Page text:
Synopses & Reviews
In this third collection, Catherine Wagner assumes a mantle of responsibility. Each opportunity for productivity is a personal call-out; she responds, diligent and strict. A repetitive stretching exercise produces sectional meditations on obedience to self, and to ambition, and the limitations of he body as container, while the obligation to include others in one's apprehension of the room, or self, causes Wagner's slangy, spoken, and singing world of representation to slide from syntactic unit to unit, making room for a galaxy of metonymy. Things mean, and I can't tell them not to. What's going on inside is a watchful self-regard that invites eros to play. Further exploration takes Wagner close into sexual fantasy- the desire for a debased object- and the politics thereof: Well I expect you to go into the/ fucking human tunnel/ I'm going. In each of the four series that make up this book we find a female body watching itself and marking that watching with a severe wit, charmed visuals, and the analytic prowess of a born human.
"Wagner's third collection is conversational and filled with the kind of self-consciousness that acknowledges and draws the reader in: 'I'm lying down with myself and kissing myself.... I thought, you all might enjoy that,/and the honester I get, the/creepier I'll be.' Beginning with a section of 'Exercises,' Wagner (Macular Hole) fixates on the body ('the joint will stay in place like a pearl in Vaseline'), and everyday pain: 'Ah good the left shoulder hurts again/because the right shoulder was, and is the wrong one.' Branching into sexuality, there is fantasy and fixation, but also demystification ('well I expect you to go into the/ fucking human tunnel/ I'm going') and mockery: 'penis regis, penis immediate, penis/ tremendous, penis offend us.' Though she is an experimental writer and takes comfort in ambiguity ('it abstracted me, which was salvation'), these poems are not impenetrable. There is a fascination with the ordinary 'the apt not mine & the carpet's not my fault/ I love that' that keeps the collection grounded and candid. Wagner is obsessed, in a good way, with the idea that 'things mean, and I can't tell them not to.'" Publishers Weekly (Copyright Reed Business Information, Inc.)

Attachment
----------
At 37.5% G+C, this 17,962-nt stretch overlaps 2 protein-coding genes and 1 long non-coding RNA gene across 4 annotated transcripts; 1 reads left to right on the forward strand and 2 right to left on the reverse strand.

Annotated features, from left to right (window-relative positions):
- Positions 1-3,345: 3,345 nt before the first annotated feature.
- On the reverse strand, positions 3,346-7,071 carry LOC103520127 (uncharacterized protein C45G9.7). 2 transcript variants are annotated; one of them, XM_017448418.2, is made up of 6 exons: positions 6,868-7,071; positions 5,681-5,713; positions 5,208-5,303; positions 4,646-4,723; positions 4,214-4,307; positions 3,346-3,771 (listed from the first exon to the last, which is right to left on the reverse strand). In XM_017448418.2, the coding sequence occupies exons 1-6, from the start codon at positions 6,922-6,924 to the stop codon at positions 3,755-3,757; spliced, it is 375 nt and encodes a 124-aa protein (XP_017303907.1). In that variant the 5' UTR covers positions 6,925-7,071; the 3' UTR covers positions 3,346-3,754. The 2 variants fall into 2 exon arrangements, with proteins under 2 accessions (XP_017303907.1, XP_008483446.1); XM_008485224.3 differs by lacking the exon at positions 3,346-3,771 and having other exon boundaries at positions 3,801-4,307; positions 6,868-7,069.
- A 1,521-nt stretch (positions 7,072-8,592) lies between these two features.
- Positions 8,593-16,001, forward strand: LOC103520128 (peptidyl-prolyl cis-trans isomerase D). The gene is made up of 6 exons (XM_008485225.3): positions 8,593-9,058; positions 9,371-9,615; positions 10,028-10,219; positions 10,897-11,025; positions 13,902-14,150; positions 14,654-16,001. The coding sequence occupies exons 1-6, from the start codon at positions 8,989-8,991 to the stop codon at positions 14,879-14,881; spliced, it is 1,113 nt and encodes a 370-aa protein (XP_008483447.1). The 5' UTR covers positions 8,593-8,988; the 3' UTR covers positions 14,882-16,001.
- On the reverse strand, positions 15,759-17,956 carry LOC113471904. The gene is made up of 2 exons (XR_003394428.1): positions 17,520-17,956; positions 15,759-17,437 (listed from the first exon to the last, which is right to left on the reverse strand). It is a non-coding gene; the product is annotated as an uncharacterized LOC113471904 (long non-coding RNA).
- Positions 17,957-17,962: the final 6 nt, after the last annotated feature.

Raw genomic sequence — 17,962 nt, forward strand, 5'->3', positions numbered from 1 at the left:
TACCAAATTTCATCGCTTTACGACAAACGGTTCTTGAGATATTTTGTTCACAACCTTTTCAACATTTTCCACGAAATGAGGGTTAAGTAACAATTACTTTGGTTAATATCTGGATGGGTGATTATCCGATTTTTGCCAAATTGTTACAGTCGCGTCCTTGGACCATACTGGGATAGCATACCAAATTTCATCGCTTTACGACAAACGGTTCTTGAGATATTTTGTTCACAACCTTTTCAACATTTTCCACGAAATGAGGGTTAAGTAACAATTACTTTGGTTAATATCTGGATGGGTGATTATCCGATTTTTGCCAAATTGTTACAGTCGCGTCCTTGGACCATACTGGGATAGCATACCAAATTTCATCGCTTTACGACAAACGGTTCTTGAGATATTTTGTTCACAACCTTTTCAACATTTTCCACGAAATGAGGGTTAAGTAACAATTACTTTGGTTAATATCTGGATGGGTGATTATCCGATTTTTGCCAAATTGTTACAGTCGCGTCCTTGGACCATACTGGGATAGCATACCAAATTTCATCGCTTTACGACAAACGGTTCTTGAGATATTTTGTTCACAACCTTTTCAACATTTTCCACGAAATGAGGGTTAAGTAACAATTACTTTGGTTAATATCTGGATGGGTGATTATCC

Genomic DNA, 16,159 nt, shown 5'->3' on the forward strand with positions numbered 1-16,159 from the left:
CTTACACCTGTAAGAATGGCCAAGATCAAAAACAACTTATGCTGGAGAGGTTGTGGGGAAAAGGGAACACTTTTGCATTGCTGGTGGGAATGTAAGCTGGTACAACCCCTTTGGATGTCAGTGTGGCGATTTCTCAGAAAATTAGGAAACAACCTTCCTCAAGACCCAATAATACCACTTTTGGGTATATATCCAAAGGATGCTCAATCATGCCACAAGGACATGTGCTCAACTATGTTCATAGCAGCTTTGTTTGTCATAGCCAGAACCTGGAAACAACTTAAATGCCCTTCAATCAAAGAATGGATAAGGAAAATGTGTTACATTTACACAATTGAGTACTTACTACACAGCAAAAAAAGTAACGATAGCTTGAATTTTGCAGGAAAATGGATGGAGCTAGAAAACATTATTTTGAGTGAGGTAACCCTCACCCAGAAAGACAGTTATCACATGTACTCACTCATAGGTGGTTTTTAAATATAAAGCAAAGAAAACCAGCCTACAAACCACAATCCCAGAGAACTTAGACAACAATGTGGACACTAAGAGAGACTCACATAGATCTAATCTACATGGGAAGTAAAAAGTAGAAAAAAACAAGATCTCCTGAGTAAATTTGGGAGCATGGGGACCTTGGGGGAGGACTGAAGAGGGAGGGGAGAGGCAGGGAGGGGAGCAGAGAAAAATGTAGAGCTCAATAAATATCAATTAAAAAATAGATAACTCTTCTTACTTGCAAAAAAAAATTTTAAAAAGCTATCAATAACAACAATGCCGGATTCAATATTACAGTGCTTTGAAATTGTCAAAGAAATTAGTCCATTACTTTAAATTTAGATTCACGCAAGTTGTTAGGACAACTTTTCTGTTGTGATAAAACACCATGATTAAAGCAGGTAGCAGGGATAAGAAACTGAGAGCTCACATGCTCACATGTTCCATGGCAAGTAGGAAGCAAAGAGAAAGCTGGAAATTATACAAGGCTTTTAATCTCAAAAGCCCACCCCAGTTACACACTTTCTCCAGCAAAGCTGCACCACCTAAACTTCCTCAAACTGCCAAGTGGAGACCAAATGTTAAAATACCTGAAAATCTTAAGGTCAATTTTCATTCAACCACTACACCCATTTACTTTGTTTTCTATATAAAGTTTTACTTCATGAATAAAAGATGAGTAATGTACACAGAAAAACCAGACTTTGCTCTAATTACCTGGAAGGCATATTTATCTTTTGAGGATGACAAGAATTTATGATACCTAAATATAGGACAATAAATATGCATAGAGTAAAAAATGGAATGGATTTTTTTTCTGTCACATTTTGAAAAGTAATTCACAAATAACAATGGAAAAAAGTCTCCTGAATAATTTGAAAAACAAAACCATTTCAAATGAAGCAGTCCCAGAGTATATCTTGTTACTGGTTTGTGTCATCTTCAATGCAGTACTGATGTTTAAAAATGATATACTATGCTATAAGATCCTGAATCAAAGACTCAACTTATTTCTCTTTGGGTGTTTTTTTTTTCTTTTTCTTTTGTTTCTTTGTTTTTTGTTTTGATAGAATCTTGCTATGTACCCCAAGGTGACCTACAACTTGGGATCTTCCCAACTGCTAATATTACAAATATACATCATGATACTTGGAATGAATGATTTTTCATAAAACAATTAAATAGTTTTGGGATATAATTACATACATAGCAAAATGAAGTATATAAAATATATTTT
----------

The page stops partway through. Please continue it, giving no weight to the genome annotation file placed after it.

Poetry. A third book of poems by a gurlesque pioneer who continues her intimate and formally inventive exploration of gender, sex, commerce, and power.
"In My New Job 'The women step out, the men go in' and the edifice C. Wagner's made seems an increasingly wider and wider kind of turningcolossal and somaticthrough her own body and the bodies of others. Cathy's Job is a joyous multiple. It's a lift."Eileen Myles
"'My New Job' is the description of work itself.... The book is a raucous public accounting."
About the Author
Poet Catherine Wagner was born to military parents in Burma and raised in Baltimore, Maryland. Wagner is a graduate of the University of Tennessee at Chattanooga, the University of Iowa Writer's Workshop, and the University of Utah's Ph.D in Literature program. She is Assistant Professor at Miami University in Oxford, Ohio.